A new report from Public Health England shows HIV infection rates in the UK have taken a steep decline since 2012.
According to the figures released today, new infections among gay and bisexual men have dropped from 2,800 in 2012 to 800 in 2018, which represents a 71% decrease.
Health authorities attribute the decrease to a number of factors.
For one thing, encouraging the use of pre-exposure prophylaxis (PrEP) has become a focus for health officials. Studies show the once-a-day pill is almost 99% effective in preventing HIV infection.
PrEP is currently available for high-risk patients in Wales and Scotland, but the BBC reports “many in England have had to wait until they can gain access to an impact trial that first began in September 2017.” That trial is scheduled to end later this year.
Also aiding in reducing new infections is a public campaign encouraging people to get tested regularly for HIV.
And when new infections are discovered, those patients are immediately placed on HIV medications to bring their viral load down to undetectable levels, which means the virus can’t be passed on to others.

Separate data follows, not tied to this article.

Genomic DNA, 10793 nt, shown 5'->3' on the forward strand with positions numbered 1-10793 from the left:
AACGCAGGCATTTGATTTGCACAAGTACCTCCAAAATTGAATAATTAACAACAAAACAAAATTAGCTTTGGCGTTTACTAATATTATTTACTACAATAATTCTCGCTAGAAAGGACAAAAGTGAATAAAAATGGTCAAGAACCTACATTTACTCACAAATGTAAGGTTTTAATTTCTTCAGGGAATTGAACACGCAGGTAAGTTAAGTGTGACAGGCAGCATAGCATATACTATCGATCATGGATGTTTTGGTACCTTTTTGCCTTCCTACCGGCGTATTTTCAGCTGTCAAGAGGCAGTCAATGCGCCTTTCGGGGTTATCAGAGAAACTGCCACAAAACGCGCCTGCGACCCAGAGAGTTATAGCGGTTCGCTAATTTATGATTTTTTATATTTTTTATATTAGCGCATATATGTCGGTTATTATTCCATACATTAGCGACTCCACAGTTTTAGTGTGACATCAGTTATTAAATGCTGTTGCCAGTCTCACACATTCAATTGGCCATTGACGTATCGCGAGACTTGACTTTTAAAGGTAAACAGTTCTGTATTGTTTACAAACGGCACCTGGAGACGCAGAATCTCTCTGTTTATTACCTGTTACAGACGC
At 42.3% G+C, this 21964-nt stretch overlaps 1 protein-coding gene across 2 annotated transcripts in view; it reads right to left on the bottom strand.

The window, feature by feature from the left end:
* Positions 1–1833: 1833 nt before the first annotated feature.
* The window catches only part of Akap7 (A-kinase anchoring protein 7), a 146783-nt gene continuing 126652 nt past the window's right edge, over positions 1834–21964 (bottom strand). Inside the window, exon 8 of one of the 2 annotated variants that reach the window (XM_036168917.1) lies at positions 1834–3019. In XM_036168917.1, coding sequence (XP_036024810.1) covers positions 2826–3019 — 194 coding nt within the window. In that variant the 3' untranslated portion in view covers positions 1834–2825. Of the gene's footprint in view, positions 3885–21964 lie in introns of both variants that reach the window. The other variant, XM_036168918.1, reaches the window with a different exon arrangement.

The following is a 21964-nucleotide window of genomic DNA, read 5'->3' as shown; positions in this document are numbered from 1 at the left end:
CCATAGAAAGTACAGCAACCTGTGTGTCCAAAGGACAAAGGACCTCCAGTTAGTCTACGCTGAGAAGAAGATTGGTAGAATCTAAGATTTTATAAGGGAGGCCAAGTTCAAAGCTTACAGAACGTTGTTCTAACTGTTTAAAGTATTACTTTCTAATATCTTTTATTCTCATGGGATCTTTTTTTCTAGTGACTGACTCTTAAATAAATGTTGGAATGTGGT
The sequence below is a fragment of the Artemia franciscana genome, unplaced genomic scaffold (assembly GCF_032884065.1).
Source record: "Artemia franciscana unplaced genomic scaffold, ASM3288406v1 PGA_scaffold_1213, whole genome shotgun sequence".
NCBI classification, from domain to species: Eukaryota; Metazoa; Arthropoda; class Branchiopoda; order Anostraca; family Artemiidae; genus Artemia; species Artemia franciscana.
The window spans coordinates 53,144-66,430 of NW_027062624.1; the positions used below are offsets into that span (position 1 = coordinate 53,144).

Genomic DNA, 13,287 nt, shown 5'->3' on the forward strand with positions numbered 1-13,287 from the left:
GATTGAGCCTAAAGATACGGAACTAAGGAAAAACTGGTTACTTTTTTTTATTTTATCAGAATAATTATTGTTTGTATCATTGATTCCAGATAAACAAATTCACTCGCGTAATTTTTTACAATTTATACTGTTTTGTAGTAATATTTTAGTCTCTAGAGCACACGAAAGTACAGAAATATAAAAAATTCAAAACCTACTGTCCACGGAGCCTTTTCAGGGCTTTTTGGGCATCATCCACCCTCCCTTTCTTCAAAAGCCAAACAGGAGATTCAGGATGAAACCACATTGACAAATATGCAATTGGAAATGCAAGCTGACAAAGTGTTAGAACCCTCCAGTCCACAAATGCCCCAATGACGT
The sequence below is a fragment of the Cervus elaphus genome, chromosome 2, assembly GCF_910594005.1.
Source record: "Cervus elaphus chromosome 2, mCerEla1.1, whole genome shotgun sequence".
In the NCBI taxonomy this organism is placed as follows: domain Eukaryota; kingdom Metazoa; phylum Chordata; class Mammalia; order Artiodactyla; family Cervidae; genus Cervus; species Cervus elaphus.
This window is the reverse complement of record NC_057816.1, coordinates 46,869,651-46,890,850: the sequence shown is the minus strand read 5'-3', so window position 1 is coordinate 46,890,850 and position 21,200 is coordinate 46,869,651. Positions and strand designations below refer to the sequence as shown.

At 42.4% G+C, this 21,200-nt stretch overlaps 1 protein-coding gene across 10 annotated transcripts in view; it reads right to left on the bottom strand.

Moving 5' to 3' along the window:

Of the estimated 103,800 people believed to be living with HIV in the UK in 2018, 93% of those had been diagnosed and 97% of those diagnosed were receiving treatment.
Among the HIV patients on medications, 97% were found to have undetectable viral loads.
Contrast that with the United States where the Centers for Disease Control estimate 83% of folks living with HIV have been diagnosed and just 63% have been deemed to be virally suppressed.
Significant progress on HIV! But it’s important to note:
🔹The 73% is in gay/bi men
🔹New diagnoses increased in some groups in 2018
🔹43% of people still diagnosed late
🔹#PrEP access remains capped in England
🔹We can’t be complacent to reach #ZeroHIVhttps://t.co/3NrLzgYOdv
— Terrence Higgins Trust (@THTorguk) January 16, 2020
However, Debbie Laycock, head of policy at the Terrence Higgins Trust, noted the new report isn’t all good.
Laycock told BBC News that 43% of new diagnoses are being discovered at a late stage, particularly with men who identify as straight and those over 50 in age. Late-stage infections result in a much higher risk of death compared with early detection.
And, there have been slight increases in new HIV infections among black people and south Asian men.
But Health Secretary Matt Hancock told the BBC he feels the UK is on track to reach its goal of ending HIV transmission by the year 2030.
“HIV has brought untold hurt and suffering to so many, so it is encouraging to see transmissions continue to fall across the UK,” said Hancock.